The Watergate break-in and the downfall of Richard Nixon’s presidency, I’m sure, will be written about, studied and analyzed for many years to come because of its cautionary lessons concerning governance and the abuse of presidential power. No doubt many works of scholarship will be added to that body of knowledge for study by future generations (and probably this too).

    And I have a feeling that anything concocted by Roger Stone will not add to that in any way, shape or form.

    Update 8/19/14: From here

    Dean also slammed author Roger Stone, whose book, Nixon’s Secrets: The Rise, Fall, and Untold Truth about the President, Watergate, and the Pardon, questions Dean’s account of the scandal, seeks to defend Nixon, and claims Deep Throat, the secret informant for The Washington Post’s Bob Woodward and Carl Bernstein, wasn’t FBI Associate Director Mark Felt — despite the fact that Woodward and Bernstein confirmed his identity in 2005.

    Stone is one of several former Nixon aides who have been defending the disgraced president in recent media appearances. A “professional dirty trickster” with a history of virulent misogyny, Stone believes Nixon should not have been impeached for Watergate. He wrote three op-eds for FoxNews.com in the last few months in which he attacked Dean and other Nixon critics, plugged his book, and claimed that “Nixon was bad but Obama is worse.”

    “This is typical of the alternative universe out there. That is pure bullshit, why would Woodward say it if it is someone else?” Dean said about Stone’s Deep Throat claim. “I don’t care to know anything about Stone. From everything I’ve been told about him I’m not sure you want to put in print.”

    Uh, yep.

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    Friday Mashup (4/25/14)

    April 25, 2014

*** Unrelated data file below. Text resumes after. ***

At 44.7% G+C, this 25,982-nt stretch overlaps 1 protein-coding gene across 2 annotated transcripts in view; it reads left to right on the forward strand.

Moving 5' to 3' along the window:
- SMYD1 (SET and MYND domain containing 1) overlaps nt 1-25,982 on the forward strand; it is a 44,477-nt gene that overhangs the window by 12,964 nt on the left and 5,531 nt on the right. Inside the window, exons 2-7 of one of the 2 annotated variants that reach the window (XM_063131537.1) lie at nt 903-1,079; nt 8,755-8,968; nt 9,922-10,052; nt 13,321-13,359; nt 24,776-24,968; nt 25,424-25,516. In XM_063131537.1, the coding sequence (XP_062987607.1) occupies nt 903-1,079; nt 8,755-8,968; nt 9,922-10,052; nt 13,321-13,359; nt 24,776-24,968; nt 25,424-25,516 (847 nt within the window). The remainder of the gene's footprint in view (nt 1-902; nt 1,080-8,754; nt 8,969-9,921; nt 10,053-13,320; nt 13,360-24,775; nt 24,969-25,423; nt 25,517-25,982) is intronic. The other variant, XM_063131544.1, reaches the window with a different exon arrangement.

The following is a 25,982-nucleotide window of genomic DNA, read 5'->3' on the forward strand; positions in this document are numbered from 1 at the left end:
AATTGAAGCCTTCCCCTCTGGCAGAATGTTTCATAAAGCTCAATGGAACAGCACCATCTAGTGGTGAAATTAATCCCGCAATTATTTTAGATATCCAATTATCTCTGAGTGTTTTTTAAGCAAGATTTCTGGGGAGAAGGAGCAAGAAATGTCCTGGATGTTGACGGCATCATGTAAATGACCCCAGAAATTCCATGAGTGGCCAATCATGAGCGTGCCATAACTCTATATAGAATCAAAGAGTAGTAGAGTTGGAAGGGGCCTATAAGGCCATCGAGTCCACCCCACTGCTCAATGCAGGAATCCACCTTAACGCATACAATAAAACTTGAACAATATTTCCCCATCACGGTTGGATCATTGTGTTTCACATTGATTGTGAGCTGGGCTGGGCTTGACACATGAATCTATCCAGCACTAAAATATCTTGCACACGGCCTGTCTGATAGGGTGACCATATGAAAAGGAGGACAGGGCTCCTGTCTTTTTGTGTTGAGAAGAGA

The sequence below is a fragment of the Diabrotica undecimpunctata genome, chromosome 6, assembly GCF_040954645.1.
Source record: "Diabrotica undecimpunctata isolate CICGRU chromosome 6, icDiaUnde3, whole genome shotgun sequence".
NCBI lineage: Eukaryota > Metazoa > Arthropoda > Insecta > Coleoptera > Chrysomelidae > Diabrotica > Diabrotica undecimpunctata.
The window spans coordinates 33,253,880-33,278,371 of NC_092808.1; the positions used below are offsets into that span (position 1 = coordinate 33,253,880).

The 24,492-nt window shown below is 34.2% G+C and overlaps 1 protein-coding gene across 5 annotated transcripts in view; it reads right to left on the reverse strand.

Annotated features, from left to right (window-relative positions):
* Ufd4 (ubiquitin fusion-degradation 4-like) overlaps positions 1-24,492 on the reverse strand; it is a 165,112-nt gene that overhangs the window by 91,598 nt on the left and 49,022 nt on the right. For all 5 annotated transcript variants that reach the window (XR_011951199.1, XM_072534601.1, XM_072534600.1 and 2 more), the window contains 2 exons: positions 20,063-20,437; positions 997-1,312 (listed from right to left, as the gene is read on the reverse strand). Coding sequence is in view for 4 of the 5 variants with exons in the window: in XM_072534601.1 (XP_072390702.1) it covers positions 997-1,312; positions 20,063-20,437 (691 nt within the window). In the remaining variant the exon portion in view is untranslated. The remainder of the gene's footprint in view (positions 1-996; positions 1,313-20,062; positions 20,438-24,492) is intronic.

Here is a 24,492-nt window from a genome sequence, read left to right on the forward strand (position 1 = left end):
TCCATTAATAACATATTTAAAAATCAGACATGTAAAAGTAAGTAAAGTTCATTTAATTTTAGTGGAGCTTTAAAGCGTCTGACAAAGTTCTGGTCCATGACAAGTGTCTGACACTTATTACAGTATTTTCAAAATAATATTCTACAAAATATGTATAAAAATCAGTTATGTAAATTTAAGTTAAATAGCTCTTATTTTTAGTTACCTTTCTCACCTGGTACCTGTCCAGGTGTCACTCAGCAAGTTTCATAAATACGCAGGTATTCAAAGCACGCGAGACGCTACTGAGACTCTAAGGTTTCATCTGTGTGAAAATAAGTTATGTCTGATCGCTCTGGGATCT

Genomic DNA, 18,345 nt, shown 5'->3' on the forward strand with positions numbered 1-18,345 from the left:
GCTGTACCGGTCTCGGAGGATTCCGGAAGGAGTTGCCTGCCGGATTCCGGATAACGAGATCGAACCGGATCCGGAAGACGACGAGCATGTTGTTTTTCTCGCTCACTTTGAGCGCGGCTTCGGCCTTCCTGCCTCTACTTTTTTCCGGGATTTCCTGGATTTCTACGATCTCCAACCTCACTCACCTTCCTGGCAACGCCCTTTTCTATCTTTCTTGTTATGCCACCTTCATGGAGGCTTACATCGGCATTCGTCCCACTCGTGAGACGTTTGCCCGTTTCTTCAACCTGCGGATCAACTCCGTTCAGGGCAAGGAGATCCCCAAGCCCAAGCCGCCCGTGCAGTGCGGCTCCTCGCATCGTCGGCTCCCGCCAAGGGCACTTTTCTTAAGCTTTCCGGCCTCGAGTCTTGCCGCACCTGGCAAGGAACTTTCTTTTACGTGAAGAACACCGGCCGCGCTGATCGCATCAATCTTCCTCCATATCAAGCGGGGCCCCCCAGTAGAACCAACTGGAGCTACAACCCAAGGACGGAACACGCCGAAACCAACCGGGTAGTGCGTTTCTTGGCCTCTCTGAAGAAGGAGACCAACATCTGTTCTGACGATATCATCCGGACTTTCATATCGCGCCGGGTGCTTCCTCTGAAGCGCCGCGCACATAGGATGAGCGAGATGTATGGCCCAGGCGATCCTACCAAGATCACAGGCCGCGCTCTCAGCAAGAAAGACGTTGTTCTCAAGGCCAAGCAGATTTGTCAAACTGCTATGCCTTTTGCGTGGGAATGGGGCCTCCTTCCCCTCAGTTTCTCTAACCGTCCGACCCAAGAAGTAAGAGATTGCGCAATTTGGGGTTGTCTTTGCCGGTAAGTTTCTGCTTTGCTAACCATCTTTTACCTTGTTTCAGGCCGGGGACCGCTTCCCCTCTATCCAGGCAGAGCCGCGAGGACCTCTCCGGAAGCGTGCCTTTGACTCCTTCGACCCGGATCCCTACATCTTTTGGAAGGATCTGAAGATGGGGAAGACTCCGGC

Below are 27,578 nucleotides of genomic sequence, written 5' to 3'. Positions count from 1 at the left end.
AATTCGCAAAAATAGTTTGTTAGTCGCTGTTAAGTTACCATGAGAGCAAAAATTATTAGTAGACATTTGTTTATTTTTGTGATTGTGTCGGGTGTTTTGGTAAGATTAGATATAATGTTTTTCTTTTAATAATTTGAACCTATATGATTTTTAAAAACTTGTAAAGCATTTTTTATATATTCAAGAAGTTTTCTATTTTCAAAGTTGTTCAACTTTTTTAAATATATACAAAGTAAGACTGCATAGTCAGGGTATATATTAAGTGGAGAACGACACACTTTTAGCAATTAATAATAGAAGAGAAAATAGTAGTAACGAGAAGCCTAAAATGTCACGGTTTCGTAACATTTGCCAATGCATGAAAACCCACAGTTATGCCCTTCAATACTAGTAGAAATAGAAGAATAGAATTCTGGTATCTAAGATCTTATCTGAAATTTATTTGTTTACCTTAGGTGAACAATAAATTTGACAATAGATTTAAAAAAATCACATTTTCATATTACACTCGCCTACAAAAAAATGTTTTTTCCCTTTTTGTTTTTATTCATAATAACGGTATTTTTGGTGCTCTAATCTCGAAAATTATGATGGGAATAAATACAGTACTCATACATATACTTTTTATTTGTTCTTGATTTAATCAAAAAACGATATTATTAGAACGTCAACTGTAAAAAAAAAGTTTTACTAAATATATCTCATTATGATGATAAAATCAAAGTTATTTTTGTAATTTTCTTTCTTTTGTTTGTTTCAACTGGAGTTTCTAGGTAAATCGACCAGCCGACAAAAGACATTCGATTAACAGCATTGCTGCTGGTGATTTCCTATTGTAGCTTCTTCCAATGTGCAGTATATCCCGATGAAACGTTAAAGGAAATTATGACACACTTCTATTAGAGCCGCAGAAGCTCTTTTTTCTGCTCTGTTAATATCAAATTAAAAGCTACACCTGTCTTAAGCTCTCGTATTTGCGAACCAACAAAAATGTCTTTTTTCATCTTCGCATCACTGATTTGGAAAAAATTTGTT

• Someone named Amber Barno at The Daily Tucker rails as follows here (about a favorite wingnut target)…

    (On 4/16) the New York Times made the audacious choice to publish an article linking military veterans to white supremacist groups like the Ku Klux Klan.

    Frazier Glenn Miller shot and killed three people at Jewish Community Centers near Kansas City, Missouri earlier this week. He was a former KKK leader and also a former Master Sergeant in the Army who was forced to retire for circulating racist material. That information seemed to be enough for Kathleen Belew, the author of the article, to draw a distinction between veterans, the ‘radical right,’ and their tendency to become an danger to society, and apparently enough for the New York Times to publish it.

    The title of the piece, “Veterans and White Supremacy” and the entire slanderous article are almost as offensive as the picture that accompanied it. It displays a row of soldiers saluting, the way they would to an American flag, while one ‘soldier’ in the middle is posed doing a Nazi salute. It is despicable. It is reckless and it only further contributes to stereotypes that veterans must overcome each and everyday in the civilian world.